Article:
To slam something is to hit it loudly or with great force.

simplepastpast participle
  • Martha slammed the door shut to show how angry she was at her husband.
  • Please don’t slam the cabinet door–you’ll break it.
  • If you slam the locker door hard enough, it will close.
  • You have to slam it to close it.
  • A police officer slammed a suspect up against the wall and searched him for weapons.
  • Basketball players who are tall enough and can jump very high are able to slam a basketball through the hoop.
  • Kobe Bryant slammed the ball through the hoop.


Sometimes the word "slam" is used as a noun:

  • I heard a loud slam that came from the rear of the car. (slam = a loud noise)
  • Yesterday’s New York Times newspaper editorial was a slam against the President. (slam = sharp criticism)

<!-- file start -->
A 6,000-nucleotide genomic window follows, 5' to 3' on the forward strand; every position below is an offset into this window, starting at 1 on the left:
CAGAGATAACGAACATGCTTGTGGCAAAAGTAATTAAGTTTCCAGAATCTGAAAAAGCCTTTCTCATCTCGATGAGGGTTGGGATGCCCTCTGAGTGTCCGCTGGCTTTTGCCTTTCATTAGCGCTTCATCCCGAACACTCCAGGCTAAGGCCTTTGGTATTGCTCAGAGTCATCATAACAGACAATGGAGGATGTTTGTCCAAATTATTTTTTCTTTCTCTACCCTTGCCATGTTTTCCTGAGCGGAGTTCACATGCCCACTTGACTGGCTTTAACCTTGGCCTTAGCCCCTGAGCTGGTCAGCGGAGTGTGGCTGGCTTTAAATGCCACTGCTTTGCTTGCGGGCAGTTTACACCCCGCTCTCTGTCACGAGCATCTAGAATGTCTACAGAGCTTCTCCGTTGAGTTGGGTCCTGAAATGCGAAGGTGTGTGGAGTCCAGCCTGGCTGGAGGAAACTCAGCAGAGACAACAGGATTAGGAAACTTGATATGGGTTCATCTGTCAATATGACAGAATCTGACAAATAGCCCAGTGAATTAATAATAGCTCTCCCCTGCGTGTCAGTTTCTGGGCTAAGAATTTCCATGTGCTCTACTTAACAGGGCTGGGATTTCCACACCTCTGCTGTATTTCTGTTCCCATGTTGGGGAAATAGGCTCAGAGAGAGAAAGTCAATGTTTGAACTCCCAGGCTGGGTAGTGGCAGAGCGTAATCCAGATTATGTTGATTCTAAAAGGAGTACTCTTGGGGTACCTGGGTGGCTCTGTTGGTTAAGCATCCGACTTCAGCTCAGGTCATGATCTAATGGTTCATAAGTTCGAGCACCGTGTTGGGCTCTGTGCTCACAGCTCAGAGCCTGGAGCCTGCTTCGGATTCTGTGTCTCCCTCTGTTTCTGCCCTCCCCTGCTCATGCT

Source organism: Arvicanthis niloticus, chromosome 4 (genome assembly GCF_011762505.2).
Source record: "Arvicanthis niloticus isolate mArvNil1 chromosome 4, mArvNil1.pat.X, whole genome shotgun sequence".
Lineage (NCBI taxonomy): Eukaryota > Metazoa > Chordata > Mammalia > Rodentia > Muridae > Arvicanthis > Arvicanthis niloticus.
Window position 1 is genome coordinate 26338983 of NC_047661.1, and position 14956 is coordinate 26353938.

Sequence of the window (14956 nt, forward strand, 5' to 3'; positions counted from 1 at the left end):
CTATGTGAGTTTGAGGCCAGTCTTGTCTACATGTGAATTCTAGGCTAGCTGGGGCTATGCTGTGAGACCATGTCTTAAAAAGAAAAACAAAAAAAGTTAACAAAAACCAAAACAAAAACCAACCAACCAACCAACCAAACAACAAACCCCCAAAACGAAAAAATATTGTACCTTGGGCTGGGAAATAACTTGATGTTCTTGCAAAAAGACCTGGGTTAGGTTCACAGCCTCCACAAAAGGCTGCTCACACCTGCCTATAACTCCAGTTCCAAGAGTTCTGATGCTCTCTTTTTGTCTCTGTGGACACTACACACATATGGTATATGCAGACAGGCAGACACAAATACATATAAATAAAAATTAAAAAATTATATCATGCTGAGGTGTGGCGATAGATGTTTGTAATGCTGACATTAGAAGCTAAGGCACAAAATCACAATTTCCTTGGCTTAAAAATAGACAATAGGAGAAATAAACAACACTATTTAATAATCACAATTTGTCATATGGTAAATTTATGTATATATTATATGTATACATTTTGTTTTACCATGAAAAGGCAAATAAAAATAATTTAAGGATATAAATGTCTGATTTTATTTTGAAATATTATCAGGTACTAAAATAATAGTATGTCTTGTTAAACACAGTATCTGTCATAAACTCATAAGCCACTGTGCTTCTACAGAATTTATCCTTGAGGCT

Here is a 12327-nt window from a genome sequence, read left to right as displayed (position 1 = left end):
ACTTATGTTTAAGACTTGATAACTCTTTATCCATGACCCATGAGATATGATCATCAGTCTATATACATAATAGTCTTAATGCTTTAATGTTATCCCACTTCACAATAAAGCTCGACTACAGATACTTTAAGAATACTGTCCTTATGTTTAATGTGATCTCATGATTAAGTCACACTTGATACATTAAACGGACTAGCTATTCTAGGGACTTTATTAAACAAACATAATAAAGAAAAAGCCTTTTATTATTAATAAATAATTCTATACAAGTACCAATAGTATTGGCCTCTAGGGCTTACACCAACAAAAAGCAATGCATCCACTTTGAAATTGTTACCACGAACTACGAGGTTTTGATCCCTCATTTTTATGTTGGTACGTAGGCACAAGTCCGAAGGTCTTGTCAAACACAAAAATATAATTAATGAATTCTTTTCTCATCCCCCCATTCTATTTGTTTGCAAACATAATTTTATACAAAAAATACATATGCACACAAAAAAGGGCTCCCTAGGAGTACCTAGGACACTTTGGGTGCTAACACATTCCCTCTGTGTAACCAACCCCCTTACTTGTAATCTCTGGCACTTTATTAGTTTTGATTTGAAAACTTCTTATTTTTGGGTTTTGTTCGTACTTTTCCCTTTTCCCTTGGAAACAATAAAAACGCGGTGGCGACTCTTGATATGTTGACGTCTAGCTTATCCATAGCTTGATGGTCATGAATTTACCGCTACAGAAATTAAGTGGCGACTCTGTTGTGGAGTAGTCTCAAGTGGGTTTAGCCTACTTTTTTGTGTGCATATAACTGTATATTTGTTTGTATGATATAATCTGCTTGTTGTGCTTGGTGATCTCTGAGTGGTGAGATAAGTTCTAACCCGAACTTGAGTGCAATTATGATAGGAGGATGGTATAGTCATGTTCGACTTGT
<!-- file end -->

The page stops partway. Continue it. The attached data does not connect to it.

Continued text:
• James Comey’s recent book is a slam against President Trump.

There are a few other ways to use the word "slam."

  • If you commit a crime, you might be sent to the slammer. (slammer = prison)
  • In the late 1970s and well into the 1980s, slam-dancing was a common form of self-expression at punk rock clubs.
  • A person who slams a drink, drinks it very quickly.
  • A poetry slam is a type of competition in which poets read their poetry in order to win against other poets.
  • A stituation that provides a great advantage might be referred to as a slam dunk (The legal case against the defendent was a slam dunk).

Published on April 16, 2018